“To account for that possibility, social distancing was projected to diminish by only three-quarters, on average, during the second half of the year,” the CBO director, Phillip Swagel, wrote in a blog post. He said the CBO expects job losses and business closures to last for some time, with the jobless rate at 9% at the end of 2021.
The lockdowns and business closings necessary to fight the spread of the virus are unprecedented. In a normal economic recession, the pain usually comes in waves, with losses in one part of the economy spilling over into another. This time, huge parts of the economy were shut down almost overnight by government order.
“It’s an artificial closing,” President Trump said Thursday, predicting again that the economy would bounce back once the virus is under control. Trump also disclosed he had taken a second test for the virus and again was negative.
As recently as February, the U.S. jobless rate stood at a 50-year low of 3.5%. The economy had generated 273,000 net new jobs for the second straight month.
That’s all history now. Some experts said even the latest jobless claims figure almost certainly understates the number of people hoping to file.
The 6.6 million new claims from the last week represents Americans who tried to get benefits and got through, but not those who tried and failed, said Michele Evermore, senior policy analyst at National Employment Law Project, a New York think tank that advocates for low-wage workers and the unemployed.
“This is a system that is designed for recessions, but this is just a bigger crash than anybody expected, and of historical significance,” she said.
The government’s report Friday on the national unemployment rate will cover March and represent the first full month of data since COVID-19 cases began to mushroom in the U.S.
But it’s expected to capture just a glimpse of the reality as both the jobless rate and employment numbers were based on surveys conducted in the second week of the month — before the wave of lockdowns that prompted mass business closings and layoffs across the nation.
Analysts expect the government to report a jobless rate of about 4% for March, even though real unemployment, based on extrapolations from jobless benefit applications, is at least 10%.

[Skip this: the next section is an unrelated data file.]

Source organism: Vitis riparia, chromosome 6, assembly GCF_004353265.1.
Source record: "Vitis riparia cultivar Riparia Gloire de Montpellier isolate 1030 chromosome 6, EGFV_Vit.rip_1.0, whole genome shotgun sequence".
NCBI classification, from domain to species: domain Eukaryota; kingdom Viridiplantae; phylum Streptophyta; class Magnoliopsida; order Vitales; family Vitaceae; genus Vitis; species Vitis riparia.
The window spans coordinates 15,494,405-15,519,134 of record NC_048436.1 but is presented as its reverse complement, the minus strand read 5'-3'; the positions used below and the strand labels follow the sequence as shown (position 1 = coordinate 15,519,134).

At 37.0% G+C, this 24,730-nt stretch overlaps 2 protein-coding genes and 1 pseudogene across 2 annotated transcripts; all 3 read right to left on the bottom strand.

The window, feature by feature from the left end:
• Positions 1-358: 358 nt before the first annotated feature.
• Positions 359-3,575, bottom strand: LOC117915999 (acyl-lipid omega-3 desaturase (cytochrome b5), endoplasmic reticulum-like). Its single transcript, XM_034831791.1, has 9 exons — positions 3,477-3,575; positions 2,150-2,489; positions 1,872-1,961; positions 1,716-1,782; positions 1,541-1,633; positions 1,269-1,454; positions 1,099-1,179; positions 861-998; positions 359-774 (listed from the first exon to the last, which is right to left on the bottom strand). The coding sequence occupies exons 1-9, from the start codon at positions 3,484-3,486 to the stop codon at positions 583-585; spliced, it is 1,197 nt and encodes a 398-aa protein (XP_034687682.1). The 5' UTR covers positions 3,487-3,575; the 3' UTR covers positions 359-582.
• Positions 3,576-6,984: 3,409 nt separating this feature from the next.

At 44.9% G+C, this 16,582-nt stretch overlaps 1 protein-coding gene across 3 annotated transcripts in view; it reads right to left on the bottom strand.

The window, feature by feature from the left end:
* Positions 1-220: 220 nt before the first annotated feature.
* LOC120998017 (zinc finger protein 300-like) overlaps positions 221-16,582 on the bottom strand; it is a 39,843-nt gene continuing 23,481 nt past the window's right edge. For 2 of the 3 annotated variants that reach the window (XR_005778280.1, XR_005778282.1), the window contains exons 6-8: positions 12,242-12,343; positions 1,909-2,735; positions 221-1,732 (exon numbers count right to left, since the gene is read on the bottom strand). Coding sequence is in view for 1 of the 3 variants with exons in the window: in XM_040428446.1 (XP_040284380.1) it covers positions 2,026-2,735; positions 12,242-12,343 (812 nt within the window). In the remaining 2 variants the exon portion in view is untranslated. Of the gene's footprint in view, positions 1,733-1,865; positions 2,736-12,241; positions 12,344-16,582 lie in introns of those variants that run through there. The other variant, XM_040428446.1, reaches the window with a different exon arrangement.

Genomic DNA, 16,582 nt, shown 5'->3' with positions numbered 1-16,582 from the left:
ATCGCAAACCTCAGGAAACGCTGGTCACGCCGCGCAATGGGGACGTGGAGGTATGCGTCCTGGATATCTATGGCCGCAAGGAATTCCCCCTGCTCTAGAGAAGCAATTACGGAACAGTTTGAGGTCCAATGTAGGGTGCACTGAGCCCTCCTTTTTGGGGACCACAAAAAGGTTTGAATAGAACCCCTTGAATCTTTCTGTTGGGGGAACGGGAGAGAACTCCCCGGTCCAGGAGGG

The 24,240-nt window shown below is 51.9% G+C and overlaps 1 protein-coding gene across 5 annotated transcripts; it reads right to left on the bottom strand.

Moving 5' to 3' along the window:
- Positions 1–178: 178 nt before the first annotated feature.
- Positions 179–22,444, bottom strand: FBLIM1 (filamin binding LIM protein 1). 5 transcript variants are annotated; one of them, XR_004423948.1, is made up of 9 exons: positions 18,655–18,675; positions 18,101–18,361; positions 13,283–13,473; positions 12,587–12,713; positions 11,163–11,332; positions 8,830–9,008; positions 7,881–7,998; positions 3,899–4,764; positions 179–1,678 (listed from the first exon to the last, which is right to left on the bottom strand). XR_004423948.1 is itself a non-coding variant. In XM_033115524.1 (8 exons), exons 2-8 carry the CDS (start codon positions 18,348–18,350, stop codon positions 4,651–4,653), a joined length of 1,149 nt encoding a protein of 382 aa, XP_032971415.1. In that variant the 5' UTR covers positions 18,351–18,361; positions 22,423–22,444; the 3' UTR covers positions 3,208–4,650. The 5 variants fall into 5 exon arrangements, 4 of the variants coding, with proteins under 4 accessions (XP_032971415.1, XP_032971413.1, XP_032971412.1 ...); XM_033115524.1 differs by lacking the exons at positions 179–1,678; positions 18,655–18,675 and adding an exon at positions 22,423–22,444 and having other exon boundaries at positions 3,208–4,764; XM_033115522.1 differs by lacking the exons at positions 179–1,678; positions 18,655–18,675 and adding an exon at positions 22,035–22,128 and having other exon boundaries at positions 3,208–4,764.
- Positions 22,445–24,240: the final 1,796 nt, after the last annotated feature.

Layoffs are expected to keep rising in coming weeks, to a total of as many as 20 million lost jobs. Unemployment could hit 15% or higher this spring; that’s 1 in 7 workers in the nation.
Friday’s report is also likely to show a loss of 50,000 to 100,000 jobs in March, a fraction of the actual cuts but still ending what had been a decade-long period of uninterrupted employment growth. Employers have added jobs for 113 straight months, with growth last year averaging about 175,000 a month.
Weekly unemployment claims data are a more timely indicator of changes in the labor market. And those numbers are expected to keep growing by the millions in the next few weeks.
In the week ending March 28, California led the way with more than 878,000 people applying for benefits, followed by Pennsylvania, New York and Michigan.
Economists said the best way the government can help now is to provide more of the same cash and credit that was offered in the $2.2-trillion relief bill, to help households and businesses weather the storm until the economy reopens.
The aid includes about $150 billion to states for public health spending, unemployment insurance programs and other needs. Giving more to states would go a long way, economists said.
“Something we learned from the 2008 crisis response was the value of giving money to state and local governments — that they are often an excellent sort of first line of response, because they can respond nimbly. They know what the problems are on the ground. And that is money you can get out quickly and it can get into the economy, into the hands of people who need it quickly,” said Christina Romer, former chair of the Council of Economic Advisors in the Obama administration, speaking this week to Freakonomics Radio.
Michael Klein, a former Treasury Department economist who teaches at Tufts University’s Fletcher School, called for more targeted aid to vulnerable groups, such as those working in lower-wage jobs at supermarkets and warehouses, and as cleaning staff at hospitals.
“They’re facing a potential tremendous danger and doing incredibly important work, so people can still get groceries at a time like this,” he said of supermarket cashiers and clerks. “So there’s a case to be made for hazard pay for these kinds of workers.”
Times staff writer Noah Bierman contributed to this report.